OO Frequency: An Object-Oriented Media Channel
OO Frequency welcomes short object-oriented videos, virtual presentations, and webinars. Submissions are open to anyone, although all videos will be screened for comportment with the journal’s academic standards. Specifications: Videos must not exceed 10-minutes, will be shared both on the journal’s website and YouTube, and are subject to editing for length requirements. Please send queries regarding submitting material for the Channel to email@example.com.
Paul Cret and the Decorum of Objects (by Jim Brown)
In Paul Cret and the Decorum of Objects, Jim Brown, Assistant Professor at University of Wisconsin-Madison whose work focuses of rhetoric, writing, and new media studies, argues that Paul Cret’s architectural work on the Benjamin Franklin Bridge in Philadelphia, Pennsylvania is an example of rhetorical carpentry. Building upon the work of Ian Bogost in Alien Phenomenology, Jim Brown argues that understanding the rhetorics of nonhuman objects requires something more than just linguistic description. By working with the rhetorical theories of Richard Lanham and emerging work in Object Oriented Ontology, Brown argues for a rhetorical carpentry that understands the decorum of objects. This piece is a condensed version of a talk originally delivered at the 2012 Rhetoric Society of America Conference in Philadelphia. (Share Link: http://vimeo.com/44889550)
Object-Oriented Gaga (by Shane Denson)
In Object-Oriented Gaga, Shane Denson, post-doctoral researcher in American Studies and coordinator of the Initiative for Interdisciplinary Media Research at the Leibniz University of Hannover, explores the relation between contemporary enactments of celebrity and the nonhuman agencies that make them possible—as deployed in the arsenal of medially and ontologically “queer” objects (disco sticks, disco gloves, and iPod LCD glasses) that articulate Lady Gaga’s iconic and serially mutating persona. Talk originally presented at The Nonhuman Turn conference at the University of Wisconsin-Milwaukee. (Share Link: http://youtu.be/a8pSO8RjXS0)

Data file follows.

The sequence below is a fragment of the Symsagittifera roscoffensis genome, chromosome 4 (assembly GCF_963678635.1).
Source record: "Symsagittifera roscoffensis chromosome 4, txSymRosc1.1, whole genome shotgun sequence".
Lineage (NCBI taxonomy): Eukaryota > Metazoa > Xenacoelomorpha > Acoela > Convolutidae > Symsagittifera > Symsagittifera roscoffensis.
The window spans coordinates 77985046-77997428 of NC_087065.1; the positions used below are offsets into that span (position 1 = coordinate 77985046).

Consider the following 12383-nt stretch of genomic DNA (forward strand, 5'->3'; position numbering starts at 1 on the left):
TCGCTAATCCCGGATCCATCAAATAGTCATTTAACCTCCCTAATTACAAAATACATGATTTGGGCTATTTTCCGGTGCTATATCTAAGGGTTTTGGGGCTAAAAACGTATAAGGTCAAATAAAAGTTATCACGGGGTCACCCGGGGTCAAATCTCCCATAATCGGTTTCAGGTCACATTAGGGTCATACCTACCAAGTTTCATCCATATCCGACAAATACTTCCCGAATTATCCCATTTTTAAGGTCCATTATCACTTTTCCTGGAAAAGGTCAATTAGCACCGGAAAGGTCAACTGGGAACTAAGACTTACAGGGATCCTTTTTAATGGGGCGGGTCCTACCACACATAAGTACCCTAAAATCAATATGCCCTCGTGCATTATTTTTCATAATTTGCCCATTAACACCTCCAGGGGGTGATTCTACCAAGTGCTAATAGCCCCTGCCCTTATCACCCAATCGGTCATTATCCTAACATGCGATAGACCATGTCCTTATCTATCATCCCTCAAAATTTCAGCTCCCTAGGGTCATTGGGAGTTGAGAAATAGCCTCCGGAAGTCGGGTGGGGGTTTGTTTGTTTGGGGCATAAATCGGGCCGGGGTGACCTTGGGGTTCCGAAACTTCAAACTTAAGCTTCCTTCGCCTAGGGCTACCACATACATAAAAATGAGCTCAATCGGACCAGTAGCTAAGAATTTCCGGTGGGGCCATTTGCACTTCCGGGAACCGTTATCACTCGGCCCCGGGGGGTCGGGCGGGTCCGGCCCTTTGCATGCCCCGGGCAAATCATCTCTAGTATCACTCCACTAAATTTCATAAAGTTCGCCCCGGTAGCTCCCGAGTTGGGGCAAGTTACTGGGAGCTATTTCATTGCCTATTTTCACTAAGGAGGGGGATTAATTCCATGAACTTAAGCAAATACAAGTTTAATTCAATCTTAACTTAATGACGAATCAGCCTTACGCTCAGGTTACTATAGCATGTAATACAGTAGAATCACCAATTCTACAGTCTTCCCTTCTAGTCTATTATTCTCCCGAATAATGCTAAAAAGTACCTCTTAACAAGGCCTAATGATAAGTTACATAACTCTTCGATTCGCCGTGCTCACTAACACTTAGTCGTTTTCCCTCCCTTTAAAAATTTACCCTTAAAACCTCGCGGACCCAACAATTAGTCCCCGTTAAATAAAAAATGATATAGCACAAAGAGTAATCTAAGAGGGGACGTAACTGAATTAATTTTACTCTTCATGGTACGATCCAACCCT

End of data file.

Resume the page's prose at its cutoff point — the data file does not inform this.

Penumbra Blind (by Christina McPhee)
In Penumbra Blind (2012), Christina McPhee, a visual and media artist, considers all biological data-sets — ‘animal’ and ‘human,’ ‘scientist’ and ‘invertibrate,’ as continua in and out of shadows, mirroring each other. With music by Ava Mendoza, “Penumbra” (2010), the montage consists of two vertical layers, the top reversing the bottom, so that time and depth interpolate or cancel each other, much like the way light moves through venetian blinds — shimmering interpellations across grids and meshes — calls and responses.
Location: Gulf of Mexico, deep sea location, December 2010 after the BP Deepwater Horizon oil spill, on board the LUMCON Pelican. (Share Link: http://vimeo.com/35938328).
Alien Relationship (by Nathaniel A. Rivers)
Nathaniel Rivers, an Assistant Professor of English at Saint Louis University who teaches rhetorical theory and writing, engages in this video in an experiment in what Ian Bogost calls “carpentry” and what Jim Brown calls “rhetorical carpentry,” in order to reveal nonhuman/nonhuman relationships as they take place alongside human/human and human/nonhuman relationships. “Alien Relationship” combines text from Devin Johnston’s Creaturely and Other Essays, images taken using the Instagram App on Rivers’s iPhone, and a sound effect (“white noise in the house” from klankbeeld at freesound.org). Rivers discusses this video experiment in more detail at his weblog pure_sophist_monster HERE. (Share Link: http://vimeo.com/40426318).
Object-Oriented Photography (by Paul Caplan)
Paul Caplan, doctoral candidate at Birkbeck, University of London, explores how different photographers have represented objects in their works to create an object-oriented aesthetic practice. (Share link: http://youtu.be/vVA–pDFxo0).
DSCOOOO1.jpg Project (by Robert Jackson)
Robert Jackson, doctoral candidate at the University of Plymouth, offers a rejoinder to Ian Bogost’s “Seeing Things” (see below), in which he outlines a project of collecting first photographs that focuses on the contingency of the banal. (Share link: http://youtu.be/d7VrpUh_eUQ).
Seeing Things (by Ian Bogost)
Ian Bogost, computational media designer, philosopher, critic, and researcher, offers a short talk on the photography of Garry Winogrand, originally produced for the Third Object-Oriented Symposium on September 14, 2011 at The New School. (Share link: http://bit.ly/q5QhvK).